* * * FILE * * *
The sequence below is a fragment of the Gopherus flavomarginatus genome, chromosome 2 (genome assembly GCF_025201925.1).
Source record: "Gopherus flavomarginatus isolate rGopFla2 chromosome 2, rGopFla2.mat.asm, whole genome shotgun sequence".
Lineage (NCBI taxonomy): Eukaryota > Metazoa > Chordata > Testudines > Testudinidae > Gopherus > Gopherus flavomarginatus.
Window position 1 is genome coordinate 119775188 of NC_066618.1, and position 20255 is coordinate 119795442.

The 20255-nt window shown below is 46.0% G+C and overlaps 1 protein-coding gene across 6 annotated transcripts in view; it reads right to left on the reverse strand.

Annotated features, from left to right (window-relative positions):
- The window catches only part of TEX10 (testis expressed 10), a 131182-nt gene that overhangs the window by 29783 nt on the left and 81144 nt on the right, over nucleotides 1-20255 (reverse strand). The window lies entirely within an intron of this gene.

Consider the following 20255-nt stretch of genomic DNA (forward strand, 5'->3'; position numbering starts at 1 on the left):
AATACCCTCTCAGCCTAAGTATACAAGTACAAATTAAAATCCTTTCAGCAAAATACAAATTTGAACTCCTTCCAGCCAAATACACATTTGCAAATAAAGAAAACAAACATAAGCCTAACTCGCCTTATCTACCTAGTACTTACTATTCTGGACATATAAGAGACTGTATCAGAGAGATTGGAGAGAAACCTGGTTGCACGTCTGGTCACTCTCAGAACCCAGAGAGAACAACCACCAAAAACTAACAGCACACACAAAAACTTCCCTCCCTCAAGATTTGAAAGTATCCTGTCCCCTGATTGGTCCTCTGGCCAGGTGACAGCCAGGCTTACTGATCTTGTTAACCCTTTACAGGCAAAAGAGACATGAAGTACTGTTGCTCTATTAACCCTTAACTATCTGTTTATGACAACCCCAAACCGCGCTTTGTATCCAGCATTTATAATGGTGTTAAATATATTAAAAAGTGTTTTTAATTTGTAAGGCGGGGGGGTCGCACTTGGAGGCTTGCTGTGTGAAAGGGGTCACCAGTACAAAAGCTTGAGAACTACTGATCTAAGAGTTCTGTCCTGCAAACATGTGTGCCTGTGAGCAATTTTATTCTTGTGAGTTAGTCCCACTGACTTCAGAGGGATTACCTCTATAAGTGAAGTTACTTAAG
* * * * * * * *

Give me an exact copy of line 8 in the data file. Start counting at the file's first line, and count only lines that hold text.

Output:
Consider the following 20255-nt stretch of genomic DNA (forward strand, 5'->3'; position numbering starts at 1 on the left):